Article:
Hardware Retailing

MAY 2018

Hardware Retailing magazine is the pre-eminent how-to management magazine for small business owners and managers in the home improvement retailing industry.

Issue link: https://hardwareretailing.epubxp.com/i/971427

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Page 189 of 248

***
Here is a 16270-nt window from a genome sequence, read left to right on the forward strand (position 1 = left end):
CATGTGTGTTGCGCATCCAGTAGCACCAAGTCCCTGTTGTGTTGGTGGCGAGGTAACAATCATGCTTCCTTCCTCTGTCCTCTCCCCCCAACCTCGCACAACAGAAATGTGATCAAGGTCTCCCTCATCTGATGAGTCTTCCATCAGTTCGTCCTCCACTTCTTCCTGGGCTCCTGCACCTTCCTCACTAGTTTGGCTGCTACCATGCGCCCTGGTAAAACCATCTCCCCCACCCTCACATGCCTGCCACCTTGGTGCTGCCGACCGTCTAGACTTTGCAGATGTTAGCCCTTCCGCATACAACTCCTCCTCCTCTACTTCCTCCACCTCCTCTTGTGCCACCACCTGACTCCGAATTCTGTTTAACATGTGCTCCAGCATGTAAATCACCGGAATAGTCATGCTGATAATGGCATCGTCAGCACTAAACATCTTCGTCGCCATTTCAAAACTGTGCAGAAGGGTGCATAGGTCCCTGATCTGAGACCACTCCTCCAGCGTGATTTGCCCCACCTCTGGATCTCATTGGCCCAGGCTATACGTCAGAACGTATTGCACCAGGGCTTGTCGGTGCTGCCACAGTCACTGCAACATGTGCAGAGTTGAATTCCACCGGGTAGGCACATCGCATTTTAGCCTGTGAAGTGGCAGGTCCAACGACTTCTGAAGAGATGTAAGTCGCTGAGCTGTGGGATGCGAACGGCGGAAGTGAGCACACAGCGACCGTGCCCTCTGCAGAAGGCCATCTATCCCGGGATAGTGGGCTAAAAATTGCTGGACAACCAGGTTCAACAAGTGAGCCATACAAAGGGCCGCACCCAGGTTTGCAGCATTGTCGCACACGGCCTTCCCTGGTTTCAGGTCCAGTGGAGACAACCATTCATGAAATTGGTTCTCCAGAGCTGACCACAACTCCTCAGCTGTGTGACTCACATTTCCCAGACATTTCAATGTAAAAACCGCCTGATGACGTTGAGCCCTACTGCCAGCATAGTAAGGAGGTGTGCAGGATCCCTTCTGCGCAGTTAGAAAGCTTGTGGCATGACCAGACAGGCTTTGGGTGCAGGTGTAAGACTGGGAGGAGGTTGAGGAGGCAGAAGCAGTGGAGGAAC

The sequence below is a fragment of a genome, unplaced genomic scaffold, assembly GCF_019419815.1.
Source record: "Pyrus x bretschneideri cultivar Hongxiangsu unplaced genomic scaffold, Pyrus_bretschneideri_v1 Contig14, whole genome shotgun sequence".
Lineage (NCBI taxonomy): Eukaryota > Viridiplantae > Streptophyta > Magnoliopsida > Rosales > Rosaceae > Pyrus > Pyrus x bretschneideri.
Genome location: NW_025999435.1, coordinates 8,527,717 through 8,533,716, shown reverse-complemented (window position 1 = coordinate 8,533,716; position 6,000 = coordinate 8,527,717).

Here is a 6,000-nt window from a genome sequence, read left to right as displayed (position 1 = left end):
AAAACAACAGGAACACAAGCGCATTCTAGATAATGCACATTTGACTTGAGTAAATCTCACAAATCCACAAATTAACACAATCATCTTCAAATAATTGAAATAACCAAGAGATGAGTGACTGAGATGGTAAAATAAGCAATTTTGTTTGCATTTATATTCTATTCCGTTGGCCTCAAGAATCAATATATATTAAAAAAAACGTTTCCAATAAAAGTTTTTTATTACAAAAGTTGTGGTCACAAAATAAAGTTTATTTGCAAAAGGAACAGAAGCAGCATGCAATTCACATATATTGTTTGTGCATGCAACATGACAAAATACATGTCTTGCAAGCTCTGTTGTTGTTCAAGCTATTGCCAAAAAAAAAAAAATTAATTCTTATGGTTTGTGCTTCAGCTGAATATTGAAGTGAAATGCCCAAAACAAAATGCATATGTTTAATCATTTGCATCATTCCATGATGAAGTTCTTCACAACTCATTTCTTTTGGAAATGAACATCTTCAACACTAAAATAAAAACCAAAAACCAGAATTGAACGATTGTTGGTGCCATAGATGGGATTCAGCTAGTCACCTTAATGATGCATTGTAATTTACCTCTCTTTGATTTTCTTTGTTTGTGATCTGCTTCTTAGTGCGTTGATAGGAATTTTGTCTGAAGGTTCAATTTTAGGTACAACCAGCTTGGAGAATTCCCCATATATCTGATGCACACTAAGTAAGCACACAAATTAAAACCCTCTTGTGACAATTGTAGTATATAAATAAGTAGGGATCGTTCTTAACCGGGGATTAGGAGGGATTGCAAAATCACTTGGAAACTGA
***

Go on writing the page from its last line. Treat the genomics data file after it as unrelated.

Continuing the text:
May 2018 | HARDWARE RETAILING 177 Mark Wasson Inventory Manager, A Few Cool Hardware Stores Some of Schaefer's leaders at A Few Cool Hardware Stores spend a lot of their time behind the scenes. Mark Wasson oversees inventory for all 12 stores and works with managers at each location. He's helped open 10 of the locations. A leadership role was something he grew into over time. Here's what he has to say about his experience. Where I Started My first job was unloading the truck one day a week as a part-time employee when I started with the company 13 years ago. Eventually, I moved into the plumbing and electrical departments. Then I got the chance to help set up the store's automated ordering process. I moved on to an assistant manager position but was still involved in the inventory process. As Marc and Gina started opening up new stores, I helped with each one to get the inventory up and running in addition to my other duties. Then, eight years ago, I went full time as the company's inventory manager. I've grown into this position mainly by taking on more responsibility as it was offered. When I started, I never would have guessed I would someday be in charge of maintaining and ordering inventory for 12 stores, but I saw the opportunity and ran with it. How I Learned Gina has invested in me by sending me to training around the country. At the Top Gun retail training at Ace Hardware, for example, I really started learning leadership skills. We've also had an outside consultant come in to work with our team. Something else that was very valuable was taking the DiSC ® assessment, a tool that helps us understand each other's personality differences. That test gave us a lot of insights into how we could interact and communicate with each other more effectively. How to Be an Effective Leader Communication and building relationships is key. I spend time with every new hire as part of the onboarding process. Everyone in the company has a role to play in helping us effectively manage our inventory, so there is some training that goes on. But spending that time is about more than just knowledge. I want to create open lines of communication with all employees. One of the most challenging parts of being a leader is also one of the most rewarding. Marc and Gina give us a lot of freedom to plot our own course. I get to use my own judgment on what I think is important and what I should prioritize. They want to know what I'm doing, but they let me run with my plans. I think this model is great for effective leaders. It allows you to think outside the box and does not limit the possibilities. Even if it's something that doesn't end up working, it allows for creativity. Finally, I think it's important for a leader to lead by doing, not by telling. I've never asked anyone to do anything I've not done myself. That's one of the most effective teaching tools I have, being able to share my experience. Taking the Lead Mark Wasson (left) works with employees, including Carl Banks, to help them understand the company's inventory process.

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